‘Pushing to the curb’

Spiesschaert questioned the fair board’s independence to come to an objective decision.

“Duyck appointed all the fair board members,” he said. “I’m not a political activist, but there seems to be a move in the city that closes government off to a lot of people. It’s a pattern that’s troubling. Citizens need open and honest access to what’s going on. This move stirs things up and escalates it.”

Fair Board Vice President Betty Atteberry defended the board’s action, pointing out that she has served on many organizations and has never experienced “the kind of disagreements that we have here (with the booster club).”

“If we can somehow get the boosters to come to us with some positive things, maybe that’s a step in the right direction, but right now I haven’t seen that happen,” Atteberry said.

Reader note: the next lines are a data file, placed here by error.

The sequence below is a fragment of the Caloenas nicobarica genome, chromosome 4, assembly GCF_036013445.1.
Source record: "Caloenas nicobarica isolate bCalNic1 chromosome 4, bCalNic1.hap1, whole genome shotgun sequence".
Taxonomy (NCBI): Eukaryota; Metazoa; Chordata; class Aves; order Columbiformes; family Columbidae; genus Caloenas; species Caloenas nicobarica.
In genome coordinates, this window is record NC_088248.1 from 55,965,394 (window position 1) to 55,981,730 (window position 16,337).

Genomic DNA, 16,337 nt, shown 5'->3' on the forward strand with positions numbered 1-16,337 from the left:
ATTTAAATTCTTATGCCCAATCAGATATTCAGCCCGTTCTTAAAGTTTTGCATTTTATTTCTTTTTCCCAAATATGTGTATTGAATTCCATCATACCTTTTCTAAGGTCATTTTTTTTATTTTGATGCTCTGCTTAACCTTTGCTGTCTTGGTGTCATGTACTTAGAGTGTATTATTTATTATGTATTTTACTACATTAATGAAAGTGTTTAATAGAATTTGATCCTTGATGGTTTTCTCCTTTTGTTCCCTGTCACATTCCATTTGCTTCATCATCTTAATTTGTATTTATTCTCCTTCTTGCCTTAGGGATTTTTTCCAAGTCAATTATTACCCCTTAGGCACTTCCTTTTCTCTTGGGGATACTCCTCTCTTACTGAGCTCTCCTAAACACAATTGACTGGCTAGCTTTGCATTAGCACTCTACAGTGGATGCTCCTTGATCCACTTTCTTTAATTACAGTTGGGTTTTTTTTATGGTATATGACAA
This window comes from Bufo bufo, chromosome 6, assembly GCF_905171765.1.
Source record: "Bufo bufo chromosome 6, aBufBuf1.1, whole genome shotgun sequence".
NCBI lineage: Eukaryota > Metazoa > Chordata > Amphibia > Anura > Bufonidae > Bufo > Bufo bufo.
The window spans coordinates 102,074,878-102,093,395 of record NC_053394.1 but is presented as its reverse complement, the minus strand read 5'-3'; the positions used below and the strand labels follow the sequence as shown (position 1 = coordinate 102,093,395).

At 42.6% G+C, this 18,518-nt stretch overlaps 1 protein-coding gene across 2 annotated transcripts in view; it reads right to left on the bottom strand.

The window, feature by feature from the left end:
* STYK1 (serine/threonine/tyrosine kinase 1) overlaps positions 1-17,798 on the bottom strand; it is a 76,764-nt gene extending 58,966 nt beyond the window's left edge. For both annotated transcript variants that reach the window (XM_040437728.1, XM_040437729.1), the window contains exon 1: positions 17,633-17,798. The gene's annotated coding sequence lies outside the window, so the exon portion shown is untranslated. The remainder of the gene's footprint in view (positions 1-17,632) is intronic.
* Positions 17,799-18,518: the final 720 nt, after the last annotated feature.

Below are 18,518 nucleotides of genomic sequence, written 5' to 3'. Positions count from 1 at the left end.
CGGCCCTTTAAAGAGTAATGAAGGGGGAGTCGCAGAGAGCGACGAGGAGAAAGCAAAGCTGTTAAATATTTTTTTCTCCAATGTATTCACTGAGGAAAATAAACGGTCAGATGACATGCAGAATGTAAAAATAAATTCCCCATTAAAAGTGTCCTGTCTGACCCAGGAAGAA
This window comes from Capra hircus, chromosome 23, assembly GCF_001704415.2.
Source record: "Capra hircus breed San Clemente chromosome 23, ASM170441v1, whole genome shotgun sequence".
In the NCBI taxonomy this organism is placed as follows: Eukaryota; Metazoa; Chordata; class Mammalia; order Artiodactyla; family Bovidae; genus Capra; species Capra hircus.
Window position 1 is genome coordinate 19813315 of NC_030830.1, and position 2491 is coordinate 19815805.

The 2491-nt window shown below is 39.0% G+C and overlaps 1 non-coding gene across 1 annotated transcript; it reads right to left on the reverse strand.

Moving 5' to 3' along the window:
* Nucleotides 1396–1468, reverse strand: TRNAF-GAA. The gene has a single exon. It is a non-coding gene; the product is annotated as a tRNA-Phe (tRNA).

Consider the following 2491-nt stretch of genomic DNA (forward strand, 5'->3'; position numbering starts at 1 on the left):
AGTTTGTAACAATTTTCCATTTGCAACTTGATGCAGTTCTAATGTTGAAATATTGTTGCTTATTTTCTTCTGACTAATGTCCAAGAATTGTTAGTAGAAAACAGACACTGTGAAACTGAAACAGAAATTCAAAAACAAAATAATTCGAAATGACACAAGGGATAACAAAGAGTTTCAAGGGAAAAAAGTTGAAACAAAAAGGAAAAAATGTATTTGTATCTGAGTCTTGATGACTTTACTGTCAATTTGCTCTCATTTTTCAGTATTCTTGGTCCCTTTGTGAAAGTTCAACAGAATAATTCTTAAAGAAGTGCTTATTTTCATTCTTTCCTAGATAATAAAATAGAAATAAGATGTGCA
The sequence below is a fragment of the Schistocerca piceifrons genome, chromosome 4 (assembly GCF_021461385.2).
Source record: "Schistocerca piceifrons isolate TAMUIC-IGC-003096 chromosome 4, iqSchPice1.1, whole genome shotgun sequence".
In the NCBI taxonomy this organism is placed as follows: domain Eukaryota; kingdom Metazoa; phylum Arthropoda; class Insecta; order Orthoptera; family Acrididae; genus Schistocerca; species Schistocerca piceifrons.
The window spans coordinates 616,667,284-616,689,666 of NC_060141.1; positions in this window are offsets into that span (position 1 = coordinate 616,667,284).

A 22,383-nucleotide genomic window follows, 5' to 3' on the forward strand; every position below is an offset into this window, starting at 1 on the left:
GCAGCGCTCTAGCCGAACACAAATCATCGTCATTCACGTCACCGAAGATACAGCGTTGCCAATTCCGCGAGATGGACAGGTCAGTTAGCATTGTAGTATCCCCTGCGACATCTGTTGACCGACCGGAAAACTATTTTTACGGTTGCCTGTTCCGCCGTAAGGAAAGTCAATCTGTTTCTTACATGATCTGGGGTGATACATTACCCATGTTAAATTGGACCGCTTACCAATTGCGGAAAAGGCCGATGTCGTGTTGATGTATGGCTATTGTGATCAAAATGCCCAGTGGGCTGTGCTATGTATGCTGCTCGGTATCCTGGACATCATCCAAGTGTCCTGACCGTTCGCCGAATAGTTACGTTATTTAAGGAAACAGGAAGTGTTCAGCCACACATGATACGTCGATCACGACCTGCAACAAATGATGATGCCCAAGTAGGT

Spiesschaert said members of the boosters organization, between 80 and 100 people, have tried to work with the fair board.

“Our group doesn’t want these battles. We’d rather work in a positive manner. But I don’t know what to do any more,” said Spiesschaert. “This is our canary in the mine. This is indicative of pushing people to the curb.”by: HILLSBORO TRIBUNE PHOTO: CHASE ALLGOOD - The Washington County Fair Board and the Washington County Fairground Boosters have been at odds at times over the best way to run the annual county fair. The popular event offers a variety of activities to attract visitors.

Spiesschaert added that the boosters group is keeping its options open as far as taking possible legal action against the fair board.

“That’s not our first choice,” Spiesschaert said. “But I don’t think they can say we can’t participate. These are public facilities. We can’t be barred.”